Hello Donna, I am so sorry to hear about the loss of your mother. Hopefully the work for mental health improves to avoid things like this. If you’re struggling with these tough emotions, please call us at 1-800-273-TALK (8255). The Lifeline is here for you, your [friend, etc.], or anyone struggling through hard times – 24/7/365. Feel free to pass along our phone number.
I’ve been given the wrong medications for 4 years and at high dangerous levels now the doctors that got me like this refuse to treat me anymore and nobody will take me In. Nobody will help get me off because I’m a liability. I only have a week or two left and when I run out I am going to just kill myself. I’m not going through the withdrawals. The health care has screwed me. My hand hasn’t been met. If I’m not helped off these pills I will decide my end. Either God gets off his ass and helps for once in my life or a doctor will.
Travis, Thank you for writing to us and I am sorry to hear you are in so much emotional pain right now. Our Facebook page is not meant for any type of crisis intervention, however the Lifeline crisis counselors are here for you any time day or night, every day of the year at 1-800-273-TALK (8255). The call is free and confidential. Reach out and let us help you through. Our Phones are open now and we are waiting to hear from you today.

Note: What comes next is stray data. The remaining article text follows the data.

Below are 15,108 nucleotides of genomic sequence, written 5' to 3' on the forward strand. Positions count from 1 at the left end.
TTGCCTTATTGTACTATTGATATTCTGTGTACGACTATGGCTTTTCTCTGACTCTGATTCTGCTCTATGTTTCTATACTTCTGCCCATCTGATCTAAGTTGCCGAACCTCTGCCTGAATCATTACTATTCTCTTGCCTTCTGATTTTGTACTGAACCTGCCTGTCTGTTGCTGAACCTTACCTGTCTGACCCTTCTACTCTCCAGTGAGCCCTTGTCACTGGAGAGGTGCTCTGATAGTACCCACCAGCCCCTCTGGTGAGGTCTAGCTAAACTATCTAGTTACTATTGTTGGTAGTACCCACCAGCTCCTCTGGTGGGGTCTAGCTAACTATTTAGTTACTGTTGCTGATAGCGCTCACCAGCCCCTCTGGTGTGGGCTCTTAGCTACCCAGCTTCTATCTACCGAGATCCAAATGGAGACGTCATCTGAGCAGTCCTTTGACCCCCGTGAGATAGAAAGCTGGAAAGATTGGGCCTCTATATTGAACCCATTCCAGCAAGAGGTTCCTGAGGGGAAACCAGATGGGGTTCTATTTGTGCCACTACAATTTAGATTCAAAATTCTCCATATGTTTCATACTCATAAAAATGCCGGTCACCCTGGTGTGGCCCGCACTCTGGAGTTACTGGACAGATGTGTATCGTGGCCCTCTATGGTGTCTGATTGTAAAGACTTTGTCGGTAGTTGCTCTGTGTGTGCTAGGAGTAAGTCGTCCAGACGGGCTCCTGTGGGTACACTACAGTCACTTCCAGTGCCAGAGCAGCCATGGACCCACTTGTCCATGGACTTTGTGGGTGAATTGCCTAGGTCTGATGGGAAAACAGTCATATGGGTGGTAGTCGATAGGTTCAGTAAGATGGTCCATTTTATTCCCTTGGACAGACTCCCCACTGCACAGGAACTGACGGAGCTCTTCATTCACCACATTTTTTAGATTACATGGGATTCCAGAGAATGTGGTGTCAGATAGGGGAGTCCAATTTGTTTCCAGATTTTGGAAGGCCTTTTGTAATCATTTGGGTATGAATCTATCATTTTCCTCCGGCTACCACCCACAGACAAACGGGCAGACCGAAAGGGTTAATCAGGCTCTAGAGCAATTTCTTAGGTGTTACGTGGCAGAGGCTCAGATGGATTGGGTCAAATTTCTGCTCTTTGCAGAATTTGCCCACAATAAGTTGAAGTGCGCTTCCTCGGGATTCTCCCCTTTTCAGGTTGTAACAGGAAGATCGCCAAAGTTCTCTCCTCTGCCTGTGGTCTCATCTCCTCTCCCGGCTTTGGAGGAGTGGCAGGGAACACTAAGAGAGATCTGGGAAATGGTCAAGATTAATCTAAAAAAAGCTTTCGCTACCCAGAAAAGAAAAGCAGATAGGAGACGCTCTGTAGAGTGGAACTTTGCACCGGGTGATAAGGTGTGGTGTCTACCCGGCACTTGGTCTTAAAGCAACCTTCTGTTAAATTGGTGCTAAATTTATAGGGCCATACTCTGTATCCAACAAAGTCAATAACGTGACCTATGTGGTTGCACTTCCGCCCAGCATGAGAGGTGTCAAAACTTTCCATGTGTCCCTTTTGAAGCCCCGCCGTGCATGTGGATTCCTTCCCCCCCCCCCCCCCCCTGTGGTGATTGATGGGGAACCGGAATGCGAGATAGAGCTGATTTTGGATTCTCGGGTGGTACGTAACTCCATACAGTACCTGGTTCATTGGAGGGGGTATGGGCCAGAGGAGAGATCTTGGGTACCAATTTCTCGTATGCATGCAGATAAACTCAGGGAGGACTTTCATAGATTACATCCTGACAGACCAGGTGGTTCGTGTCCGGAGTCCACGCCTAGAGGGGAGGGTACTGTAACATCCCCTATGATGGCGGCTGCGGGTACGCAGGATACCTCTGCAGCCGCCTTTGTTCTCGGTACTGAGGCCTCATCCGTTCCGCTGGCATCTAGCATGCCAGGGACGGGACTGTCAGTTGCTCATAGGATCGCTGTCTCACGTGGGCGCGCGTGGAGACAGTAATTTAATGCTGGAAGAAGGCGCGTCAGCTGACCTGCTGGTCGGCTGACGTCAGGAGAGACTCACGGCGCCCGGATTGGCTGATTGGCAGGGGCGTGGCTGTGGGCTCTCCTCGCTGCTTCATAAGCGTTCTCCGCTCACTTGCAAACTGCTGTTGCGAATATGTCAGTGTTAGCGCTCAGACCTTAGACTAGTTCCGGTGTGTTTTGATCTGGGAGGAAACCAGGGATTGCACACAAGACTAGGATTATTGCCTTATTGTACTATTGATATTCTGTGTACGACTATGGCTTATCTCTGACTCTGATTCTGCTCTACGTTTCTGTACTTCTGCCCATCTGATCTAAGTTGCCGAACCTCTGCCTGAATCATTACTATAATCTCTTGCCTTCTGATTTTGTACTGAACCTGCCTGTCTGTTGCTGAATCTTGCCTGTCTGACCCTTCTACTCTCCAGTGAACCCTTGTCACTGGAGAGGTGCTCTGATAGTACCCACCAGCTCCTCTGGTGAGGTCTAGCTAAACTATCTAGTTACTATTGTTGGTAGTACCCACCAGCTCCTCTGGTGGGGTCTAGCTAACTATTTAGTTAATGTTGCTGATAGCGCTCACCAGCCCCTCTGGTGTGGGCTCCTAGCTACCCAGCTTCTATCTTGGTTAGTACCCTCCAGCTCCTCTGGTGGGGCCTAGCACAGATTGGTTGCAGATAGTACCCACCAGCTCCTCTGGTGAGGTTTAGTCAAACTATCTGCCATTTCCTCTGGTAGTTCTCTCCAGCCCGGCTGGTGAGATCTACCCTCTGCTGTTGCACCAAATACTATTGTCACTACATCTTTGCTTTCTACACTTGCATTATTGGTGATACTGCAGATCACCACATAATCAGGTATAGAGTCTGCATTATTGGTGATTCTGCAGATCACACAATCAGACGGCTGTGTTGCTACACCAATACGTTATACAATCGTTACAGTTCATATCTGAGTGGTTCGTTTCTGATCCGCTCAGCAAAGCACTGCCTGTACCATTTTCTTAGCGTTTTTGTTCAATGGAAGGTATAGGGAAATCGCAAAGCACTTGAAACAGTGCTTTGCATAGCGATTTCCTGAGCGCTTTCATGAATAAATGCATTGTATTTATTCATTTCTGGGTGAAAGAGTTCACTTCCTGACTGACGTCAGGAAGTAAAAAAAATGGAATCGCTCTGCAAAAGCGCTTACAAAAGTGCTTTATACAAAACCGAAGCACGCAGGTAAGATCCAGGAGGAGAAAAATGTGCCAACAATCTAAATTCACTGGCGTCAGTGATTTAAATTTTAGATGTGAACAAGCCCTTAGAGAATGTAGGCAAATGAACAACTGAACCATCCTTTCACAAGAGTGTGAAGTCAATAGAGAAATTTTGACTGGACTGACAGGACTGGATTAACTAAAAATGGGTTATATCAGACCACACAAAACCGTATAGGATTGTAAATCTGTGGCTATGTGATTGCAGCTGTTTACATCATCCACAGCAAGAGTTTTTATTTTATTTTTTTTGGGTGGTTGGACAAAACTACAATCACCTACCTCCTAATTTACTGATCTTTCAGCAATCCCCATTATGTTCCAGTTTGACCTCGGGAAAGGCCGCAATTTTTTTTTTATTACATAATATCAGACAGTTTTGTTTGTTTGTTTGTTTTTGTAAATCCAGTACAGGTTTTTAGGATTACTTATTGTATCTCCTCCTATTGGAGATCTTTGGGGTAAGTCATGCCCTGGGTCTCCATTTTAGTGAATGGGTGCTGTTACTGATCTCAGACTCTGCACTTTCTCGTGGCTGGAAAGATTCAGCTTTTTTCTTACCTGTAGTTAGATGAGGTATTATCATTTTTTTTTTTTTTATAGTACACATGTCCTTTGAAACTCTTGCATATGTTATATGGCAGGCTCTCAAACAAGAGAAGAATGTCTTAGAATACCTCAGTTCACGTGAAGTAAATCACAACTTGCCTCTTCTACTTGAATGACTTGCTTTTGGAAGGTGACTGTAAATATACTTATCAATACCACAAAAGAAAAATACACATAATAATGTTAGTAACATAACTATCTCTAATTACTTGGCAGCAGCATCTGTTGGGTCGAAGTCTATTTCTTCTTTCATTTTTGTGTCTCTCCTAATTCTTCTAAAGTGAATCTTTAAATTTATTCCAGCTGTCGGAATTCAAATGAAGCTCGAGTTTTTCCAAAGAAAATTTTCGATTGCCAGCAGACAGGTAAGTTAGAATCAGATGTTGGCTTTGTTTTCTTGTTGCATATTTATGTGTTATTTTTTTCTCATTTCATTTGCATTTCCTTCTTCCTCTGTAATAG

Well, not sure about god, but the system sucks. It put people with mental health in the hands of docs and big pharma. I’ve been kicked from a couple of psyc’s because they don’t like the fact I wont take meds that HURT ME… Its a crazy system. antipsychotic med, insurance 4.74 no insurance, $209.99 (30day supply) The pharma and medical especially mental heath entities are playing money games with our lives. Our Money. Our Familys. And the DEA is making it very hard for people to get the meds that they need. It’s all about the money… They all gotta maintain the lifestyle not matter what the cost. Oversubscribing drugs that you can’t cold turkey, and keep you in a state of unrest, panic, anxiey, or being turned into a zombie, is the best recipe for drs to keep upping dsages, trying new meds, adding more and more pills to take care of other side affects.. It is a circus.. A big money circus thats destroying the minds of many people with mental health issues, especially in the united states.
I just wanted to tell you I LOVE your blog, I love how real it is! I get so frustrated with all the surface level stuff. Mental illness is not something talked about, I have it as well, and yes I have a ton of medicine. Thank you for blog and bringing light to mental illness, a serious topic no one talks about!???? You can always email me!????
Why I stopped taking MY medications: